Yemen President Rejects UN Deal to Take Hodeidah, Raising Fear for Civilians

Saudi-led attack on city risks damage to vital aid port

The fate of the Yemeni aid port of Hodeidah is in many ways the fate of millions of civilians across Northern Yemen, who rely on it as a sole source of food and medicine. The city is under attack by Saudi-led forces, and that is a massive risk.

Saudi coalition artillery fires on Hodeidah

The UN has tried to prevent this by negotiating a takeover of the port, an idea supported by the Houthi rebels who hold it. The deal, however, appears to have failed, with Saudi-backed President Hadi rejecting any deal to let the UN manage the city as an aid port.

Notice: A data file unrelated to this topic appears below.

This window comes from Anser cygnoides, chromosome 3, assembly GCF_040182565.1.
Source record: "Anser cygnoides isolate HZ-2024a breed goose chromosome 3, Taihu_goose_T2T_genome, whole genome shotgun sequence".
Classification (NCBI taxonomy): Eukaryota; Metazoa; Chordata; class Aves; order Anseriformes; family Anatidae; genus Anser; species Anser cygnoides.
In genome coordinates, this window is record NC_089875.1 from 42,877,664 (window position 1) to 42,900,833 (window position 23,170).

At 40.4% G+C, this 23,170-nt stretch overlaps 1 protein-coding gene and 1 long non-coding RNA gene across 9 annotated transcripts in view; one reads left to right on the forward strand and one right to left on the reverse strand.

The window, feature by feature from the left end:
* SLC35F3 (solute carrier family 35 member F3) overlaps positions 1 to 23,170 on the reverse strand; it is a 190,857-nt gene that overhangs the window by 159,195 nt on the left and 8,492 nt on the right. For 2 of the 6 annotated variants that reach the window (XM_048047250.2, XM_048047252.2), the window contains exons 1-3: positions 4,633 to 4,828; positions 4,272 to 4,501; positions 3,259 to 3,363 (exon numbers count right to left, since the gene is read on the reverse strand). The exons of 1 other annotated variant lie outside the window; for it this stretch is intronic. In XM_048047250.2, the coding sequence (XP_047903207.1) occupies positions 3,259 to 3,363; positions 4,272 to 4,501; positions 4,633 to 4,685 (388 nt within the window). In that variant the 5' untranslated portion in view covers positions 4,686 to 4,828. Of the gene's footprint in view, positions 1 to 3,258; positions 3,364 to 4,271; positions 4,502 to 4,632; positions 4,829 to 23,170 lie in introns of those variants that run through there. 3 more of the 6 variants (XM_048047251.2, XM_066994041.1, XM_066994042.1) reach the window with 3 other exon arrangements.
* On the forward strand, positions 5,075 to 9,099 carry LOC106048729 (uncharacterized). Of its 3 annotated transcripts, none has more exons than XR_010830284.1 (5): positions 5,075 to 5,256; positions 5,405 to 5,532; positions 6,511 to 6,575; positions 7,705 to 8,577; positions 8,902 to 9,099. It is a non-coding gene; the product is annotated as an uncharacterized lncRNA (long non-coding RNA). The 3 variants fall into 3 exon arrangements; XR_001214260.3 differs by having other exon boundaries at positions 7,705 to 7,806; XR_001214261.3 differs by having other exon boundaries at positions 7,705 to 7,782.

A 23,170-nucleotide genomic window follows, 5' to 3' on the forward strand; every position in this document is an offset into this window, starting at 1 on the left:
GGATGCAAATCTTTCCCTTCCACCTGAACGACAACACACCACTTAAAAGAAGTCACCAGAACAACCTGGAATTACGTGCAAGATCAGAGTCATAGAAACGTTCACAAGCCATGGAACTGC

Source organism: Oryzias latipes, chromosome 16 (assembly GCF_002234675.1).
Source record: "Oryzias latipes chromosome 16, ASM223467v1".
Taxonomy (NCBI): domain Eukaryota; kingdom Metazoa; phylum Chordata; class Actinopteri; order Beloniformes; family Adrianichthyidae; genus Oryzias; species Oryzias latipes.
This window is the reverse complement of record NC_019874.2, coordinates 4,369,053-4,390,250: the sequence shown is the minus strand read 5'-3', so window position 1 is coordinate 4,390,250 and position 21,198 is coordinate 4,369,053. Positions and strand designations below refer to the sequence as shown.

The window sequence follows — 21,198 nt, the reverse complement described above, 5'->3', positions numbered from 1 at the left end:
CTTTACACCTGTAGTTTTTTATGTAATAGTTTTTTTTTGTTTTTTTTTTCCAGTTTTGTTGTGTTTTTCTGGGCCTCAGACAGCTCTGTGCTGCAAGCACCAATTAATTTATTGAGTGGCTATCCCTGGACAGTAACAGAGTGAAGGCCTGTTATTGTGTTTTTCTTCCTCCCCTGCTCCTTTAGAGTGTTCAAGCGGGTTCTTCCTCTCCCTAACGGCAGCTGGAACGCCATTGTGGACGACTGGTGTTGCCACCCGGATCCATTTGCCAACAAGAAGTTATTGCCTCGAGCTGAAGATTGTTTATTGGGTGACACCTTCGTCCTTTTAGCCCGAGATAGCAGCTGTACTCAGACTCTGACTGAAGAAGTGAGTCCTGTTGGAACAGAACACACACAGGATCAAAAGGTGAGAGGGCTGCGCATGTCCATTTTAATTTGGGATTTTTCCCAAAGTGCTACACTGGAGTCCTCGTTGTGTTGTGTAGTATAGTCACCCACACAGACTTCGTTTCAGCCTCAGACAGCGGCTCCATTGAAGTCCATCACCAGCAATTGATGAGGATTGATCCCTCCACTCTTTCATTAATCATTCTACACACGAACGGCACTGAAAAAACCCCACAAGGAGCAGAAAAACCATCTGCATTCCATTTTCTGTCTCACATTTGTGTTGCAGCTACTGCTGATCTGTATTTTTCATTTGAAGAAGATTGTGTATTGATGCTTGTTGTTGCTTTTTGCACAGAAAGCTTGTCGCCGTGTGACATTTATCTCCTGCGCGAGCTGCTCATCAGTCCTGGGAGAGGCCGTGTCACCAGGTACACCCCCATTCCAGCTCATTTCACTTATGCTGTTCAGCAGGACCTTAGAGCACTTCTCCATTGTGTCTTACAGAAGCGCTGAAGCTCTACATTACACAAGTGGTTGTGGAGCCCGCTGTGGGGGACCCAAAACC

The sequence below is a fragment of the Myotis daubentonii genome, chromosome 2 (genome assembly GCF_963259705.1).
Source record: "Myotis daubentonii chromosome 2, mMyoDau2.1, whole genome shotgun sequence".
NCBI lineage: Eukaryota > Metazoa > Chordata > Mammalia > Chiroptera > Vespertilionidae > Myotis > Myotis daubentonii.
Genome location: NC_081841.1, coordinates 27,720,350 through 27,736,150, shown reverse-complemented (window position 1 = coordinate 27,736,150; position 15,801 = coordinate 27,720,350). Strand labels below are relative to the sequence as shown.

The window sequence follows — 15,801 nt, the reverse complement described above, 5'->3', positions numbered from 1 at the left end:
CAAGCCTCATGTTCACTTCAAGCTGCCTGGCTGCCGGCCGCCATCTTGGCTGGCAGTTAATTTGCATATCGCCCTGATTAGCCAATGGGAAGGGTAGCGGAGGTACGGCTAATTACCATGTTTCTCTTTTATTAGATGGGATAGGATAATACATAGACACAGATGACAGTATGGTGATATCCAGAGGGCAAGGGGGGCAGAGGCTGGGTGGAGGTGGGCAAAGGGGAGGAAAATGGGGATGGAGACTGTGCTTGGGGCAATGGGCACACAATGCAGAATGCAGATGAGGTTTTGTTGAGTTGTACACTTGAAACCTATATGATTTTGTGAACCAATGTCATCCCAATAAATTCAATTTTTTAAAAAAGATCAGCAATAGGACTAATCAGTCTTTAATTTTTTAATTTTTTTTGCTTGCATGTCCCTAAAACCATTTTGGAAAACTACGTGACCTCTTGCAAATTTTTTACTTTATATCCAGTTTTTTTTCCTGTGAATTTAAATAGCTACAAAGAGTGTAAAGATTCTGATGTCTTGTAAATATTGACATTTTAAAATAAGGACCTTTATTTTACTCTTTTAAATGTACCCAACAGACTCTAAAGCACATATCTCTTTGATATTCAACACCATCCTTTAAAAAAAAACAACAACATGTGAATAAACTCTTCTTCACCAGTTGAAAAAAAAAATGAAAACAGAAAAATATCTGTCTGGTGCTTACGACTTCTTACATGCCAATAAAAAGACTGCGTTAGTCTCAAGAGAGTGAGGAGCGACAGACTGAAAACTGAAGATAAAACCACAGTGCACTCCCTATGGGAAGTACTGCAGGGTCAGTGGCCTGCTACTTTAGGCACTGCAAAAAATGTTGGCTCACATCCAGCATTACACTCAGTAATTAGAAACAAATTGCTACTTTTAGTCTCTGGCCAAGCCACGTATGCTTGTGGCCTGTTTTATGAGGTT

Barring any changes, this leaves the Saudi-led forces continuing an invasion, reliant heavily on airstrikes and drawing increasingly near the ports themselves. This raises the likelihood of the port being severely damaged, and inoperable.

If the city falls, it is likely to lead to further starvation in the north, as the Saudis tend not to allow conquered ports to feed any but “loyal” cities. If it is damaged in the invasion, then no matter who wins, the port won’t be feeding anyone for awhile, and millions will starve.

Author: Jason Ditz

Jason Ditz is Senior Editor for He has 20 years of experience in foreign policy research and his work has appeared in The American Conservative, Responsible Statecraft, Forbes, Toronto Star, Minneapolis Star-Tribune, Providence Journal, Washington Times, and the Detroit Free Press.